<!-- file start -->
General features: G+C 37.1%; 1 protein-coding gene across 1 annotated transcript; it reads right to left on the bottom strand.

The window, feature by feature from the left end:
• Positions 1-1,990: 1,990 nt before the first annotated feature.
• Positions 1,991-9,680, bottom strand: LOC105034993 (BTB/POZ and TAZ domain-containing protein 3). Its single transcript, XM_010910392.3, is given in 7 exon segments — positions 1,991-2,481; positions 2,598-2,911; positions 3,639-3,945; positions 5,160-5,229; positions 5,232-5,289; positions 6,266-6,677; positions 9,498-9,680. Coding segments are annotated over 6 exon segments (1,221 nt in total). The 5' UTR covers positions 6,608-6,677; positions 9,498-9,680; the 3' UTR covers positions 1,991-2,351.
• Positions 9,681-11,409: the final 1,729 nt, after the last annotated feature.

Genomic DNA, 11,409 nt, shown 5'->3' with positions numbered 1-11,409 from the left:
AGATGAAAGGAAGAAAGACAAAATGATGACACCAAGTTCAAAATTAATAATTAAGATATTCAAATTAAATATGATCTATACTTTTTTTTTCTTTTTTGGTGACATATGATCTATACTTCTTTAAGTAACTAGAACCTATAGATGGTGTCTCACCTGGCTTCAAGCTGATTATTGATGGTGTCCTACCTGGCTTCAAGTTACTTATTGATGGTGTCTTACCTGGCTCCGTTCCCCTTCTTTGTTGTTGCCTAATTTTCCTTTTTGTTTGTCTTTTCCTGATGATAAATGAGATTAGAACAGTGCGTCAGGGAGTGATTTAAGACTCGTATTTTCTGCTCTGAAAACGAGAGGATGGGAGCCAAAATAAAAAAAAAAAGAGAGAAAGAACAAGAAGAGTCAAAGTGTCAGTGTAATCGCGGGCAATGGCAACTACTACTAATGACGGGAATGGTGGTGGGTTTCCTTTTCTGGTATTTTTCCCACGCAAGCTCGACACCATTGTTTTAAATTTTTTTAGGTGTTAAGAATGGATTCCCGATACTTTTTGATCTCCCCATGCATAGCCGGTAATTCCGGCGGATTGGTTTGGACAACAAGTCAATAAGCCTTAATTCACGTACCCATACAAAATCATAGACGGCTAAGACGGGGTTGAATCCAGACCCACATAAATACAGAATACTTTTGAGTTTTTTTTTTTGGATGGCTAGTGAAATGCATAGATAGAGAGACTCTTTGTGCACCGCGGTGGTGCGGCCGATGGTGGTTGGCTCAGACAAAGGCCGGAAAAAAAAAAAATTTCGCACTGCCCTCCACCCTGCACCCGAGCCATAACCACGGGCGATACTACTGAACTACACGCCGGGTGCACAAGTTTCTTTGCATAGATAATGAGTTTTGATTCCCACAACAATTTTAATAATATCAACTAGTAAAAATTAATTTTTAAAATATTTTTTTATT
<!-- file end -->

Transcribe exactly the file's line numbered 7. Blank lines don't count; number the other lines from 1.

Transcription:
AGATGAAAGGAAGAAAGACAAAATGATGACACCAAGTTCAAAATTAATAATTAAGATATTCAAATTAAATATGATCTATACTTTTTTTTTCTTTTTTGGTGACATATGATCTATACTTCTTTAAGTAACTAGAACCTATAGATGGTGTCTCACCTGGCTTCAAGCTGATTATTGATGGTGTCCTACCTGGCTTCAAGTTACTTATTGATGGTGTCTTACCTGGCTCCGTTCCCCTTCTTTGTTGTTGCCTAATTTTCCTTTTTGTTTGTCTTTTCCTGATGATAAATGAGATTAGAACAGTGCGTCAGGGAGTGATTTAAGACTCGTATTTTCTGCTCTGAAAACGAGAGGATGGGAGCCAAAATAAAAAAAAAAAGAGAGAAAGAACAAGAAGAGTCAAAGTGTCAGTGTAATCGCGGGCAATGGCAACTACTACTAATGACGGGAATGGTGGTGGGTTTCCTTTTCTGGTATTTTTCCCACGCAAGCTCGACACCATTGTTTTAAATTTTTTTAGGTGTTAAGAATGGATTCCCGATACTTTTTGATCTCCCCATGCATAGCCGGTAATTCCGGCGGATTGGTTTGGACAACAAGTCAATAAGCCTTAATTCACGTACCCATACAAAATCATAGACGGCTAAGACGGGGTTGAATCCAGACCCACATAAATACAGAATACTTTTGAGTTTTTTTTTTTGGATGGCTAGTGAAATGCATAGATAGAGAGACTCTTTGTGCACCGCGGTGGTGCGGCCGATGGTGGTTGGCTCAGACAAAGGCCGGAAAAAAAAAAAATTTCGCACTGCCCTCCACCCTGCACCCGAGCCATAACCACGGGCGATACTACTGAACTACACGCCGGGTGCACAAGTTTCTTTGCATAGATAATGAGTTTTGATTCCCACAACAATTTTAATAATATCAACTAGTAAAAATTAATTTTTAAAATATTTTTTTATT